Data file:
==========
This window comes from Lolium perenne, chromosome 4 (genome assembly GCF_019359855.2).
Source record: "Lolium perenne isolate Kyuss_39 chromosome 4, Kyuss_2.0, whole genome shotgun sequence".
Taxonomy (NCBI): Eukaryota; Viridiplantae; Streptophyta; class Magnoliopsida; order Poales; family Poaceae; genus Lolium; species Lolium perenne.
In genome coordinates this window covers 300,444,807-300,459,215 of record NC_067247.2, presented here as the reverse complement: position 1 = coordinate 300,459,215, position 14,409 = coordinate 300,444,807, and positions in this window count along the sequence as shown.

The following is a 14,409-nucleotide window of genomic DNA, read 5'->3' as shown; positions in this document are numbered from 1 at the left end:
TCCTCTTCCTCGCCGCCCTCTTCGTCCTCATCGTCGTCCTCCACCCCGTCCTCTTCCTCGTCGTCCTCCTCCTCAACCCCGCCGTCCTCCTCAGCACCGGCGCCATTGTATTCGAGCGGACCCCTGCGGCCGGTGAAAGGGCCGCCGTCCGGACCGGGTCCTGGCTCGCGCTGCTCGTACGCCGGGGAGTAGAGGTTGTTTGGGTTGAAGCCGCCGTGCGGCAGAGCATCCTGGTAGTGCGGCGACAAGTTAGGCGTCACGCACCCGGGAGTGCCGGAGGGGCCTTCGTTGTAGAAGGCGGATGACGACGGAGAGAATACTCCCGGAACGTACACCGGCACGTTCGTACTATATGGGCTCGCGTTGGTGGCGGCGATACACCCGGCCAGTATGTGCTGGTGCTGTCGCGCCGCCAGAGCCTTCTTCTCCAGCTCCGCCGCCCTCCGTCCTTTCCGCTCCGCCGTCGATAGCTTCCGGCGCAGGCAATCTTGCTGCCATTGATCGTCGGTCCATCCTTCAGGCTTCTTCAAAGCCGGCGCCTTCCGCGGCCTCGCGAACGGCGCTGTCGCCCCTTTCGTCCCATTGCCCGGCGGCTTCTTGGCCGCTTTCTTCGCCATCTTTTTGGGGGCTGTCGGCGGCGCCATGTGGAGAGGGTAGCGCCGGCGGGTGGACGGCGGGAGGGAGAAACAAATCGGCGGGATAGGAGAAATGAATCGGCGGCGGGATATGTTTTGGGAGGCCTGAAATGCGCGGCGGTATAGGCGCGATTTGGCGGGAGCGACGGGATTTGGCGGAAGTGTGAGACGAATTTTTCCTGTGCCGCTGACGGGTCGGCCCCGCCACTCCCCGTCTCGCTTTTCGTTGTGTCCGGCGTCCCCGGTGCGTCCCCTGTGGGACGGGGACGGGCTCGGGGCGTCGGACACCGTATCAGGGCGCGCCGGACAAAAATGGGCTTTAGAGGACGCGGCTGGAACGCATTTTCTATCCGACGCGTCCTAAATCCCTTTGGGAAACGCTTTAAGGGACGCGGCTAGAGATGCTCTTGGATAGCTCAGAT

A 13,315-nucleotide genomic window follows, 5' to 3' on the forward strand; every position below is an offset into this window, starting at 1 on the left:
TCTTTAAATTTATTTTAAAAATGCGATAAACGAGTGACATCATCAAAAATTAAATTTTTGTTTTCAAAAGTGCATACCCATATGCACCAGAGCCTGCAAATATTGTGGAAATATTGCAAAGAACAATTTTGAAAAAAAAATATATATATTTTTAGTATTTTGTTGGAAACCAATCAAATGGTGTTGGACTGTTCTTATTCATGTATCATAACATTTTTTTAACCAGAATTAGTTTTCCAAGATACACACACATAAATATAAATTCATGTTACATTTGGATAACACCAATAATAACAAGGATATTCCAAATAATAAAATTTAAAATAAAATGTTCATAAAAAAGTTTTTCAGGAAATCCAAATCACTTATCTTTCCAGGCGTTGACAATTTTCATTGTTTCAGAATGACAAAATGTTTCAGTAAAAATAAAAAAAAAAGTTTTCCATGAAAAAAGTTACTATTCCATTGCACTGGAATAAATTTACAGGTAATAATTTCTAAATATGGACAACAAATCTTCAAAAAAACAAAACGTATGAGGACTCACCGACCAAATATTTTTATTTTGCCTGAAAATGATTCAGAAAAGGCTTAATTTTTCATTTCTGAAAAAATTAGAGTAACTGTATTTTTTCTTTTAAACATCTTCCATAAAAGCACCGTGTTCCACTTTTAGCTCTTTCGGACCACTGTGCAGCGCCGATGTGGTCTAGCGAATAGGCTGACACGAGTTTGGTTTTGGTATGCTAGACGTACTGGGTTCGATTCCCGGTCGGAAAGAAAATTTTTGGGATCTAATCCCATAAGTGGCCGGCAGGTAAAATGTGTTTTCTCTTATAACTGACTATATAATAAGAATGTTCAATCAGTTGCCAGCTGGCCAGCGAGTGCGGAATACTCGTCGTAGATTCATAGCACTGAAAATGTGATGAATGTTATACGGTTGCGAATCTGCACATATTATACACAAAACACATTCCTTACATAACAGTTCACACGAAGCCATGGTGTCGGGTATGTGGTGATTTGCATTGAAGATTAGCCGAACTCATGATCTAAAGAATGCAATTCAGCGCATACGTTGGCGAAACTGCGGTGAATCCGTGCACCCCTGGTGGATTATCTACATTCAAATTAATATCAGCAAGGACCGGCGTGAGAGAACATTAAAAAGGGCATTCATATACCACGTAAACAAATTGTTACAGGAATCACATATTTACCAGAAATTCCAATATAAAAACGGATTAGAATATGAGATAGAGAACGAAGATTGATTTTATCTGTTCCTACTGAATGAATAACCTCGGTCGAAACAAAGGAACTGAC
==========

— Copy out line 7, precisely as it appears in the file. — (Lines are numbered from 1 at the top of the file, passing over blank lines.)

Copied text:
A 13,315-nucleotide genomic window follows, 5' to 3' on the forward strand; every position below is an offset into this window, starting at 1 on the left: